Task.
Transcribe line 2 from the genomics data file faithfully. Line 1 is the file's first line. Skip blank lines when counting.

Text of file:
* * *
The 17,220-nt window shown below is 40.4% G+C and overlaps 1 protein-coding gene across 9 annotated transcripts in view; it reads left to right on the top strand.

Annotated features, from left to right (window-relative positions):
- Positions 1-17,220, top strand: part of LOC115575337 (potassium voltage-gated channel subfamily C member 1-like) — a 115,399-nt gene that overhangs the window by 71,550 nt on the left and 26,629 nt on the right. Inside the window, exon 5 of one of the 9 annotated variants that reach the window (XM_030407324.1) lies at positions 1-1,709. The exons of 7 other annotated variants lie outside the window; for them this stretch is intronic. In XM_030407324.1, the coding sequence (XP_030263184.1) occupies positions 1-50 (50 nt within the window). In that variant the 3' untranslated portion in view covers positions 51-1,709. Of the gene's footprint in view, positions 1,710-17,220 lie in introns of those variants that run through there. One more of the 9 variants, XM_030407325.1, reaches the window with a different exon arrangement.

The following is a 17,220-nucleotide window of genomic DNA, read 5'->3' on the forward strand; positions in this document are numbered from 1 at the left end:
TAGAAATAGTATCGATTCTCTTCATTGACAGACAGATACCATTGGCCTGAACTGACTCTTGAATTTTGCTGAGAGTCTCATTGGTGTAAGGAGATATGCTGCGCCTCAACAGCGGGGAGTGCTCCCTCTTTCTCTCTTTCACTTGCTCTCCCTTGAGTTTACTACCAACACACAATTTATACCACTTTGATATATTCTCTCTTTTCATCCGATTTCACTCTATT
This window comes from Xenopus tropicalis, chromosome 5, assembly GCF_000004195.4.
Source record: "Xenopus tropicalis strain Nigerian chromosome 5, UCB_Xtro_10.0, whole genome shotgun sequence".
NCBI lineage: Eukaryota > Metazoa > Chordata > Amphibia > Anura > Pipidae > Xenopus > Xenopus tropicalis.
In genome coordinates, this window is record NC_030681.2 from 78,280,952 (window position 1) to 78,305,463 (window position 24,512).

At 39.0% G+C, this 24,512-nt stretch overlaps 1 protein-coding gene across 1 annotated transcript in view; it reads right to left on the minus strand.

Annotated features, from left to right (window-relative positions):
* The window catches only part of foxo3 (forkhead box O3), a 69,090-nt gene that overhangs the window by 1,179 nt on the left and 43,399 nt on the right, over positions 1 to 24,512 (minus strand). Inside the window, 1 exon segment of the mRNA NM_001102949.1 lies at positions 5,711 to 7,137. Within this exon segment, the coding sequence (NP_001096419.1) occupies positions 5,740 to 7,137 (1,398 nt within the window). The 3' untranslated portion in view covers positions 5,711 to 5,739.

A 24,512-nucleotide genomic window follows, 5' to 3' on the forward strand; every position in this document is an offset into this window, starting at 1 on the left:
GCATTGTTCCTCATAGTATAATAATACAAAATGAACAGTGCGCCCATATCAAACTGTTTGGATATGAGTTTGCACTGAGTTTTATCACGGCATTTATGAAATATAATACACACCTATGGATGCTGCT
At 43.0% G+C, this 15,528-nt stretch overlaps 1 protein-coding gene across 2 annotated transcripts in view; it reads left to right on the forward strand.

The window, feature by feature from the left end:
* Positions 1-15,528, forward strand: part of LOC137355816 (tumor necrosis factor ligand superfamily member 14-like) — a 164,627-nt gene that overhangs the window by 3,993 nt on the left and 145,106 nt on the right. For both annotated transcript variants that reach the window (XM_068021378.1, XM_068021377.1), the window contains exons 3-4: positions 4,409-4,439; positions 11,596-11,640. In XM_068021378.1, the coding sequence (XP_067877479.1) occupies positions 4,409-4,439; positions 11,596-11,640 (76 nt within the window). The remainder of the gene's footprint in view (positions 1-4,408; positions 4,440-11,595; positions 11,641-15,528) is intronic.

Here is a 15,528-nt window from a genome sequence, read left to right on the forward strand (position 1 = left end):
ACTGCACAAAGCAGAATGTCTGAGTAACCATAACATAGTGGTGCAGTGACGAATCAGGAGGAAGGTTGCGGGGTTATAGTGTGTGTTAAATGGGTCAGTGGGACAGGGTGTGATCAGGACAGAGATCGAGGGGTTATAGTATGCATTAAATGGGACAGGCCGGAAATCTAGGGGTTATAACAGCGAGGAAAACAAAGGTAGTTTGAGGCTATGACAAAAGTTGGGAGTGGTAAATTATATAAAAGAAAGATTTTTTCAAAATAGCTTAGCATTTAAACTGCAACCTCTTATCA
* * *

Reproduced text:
Annotated features, from left to right (window-relative positions):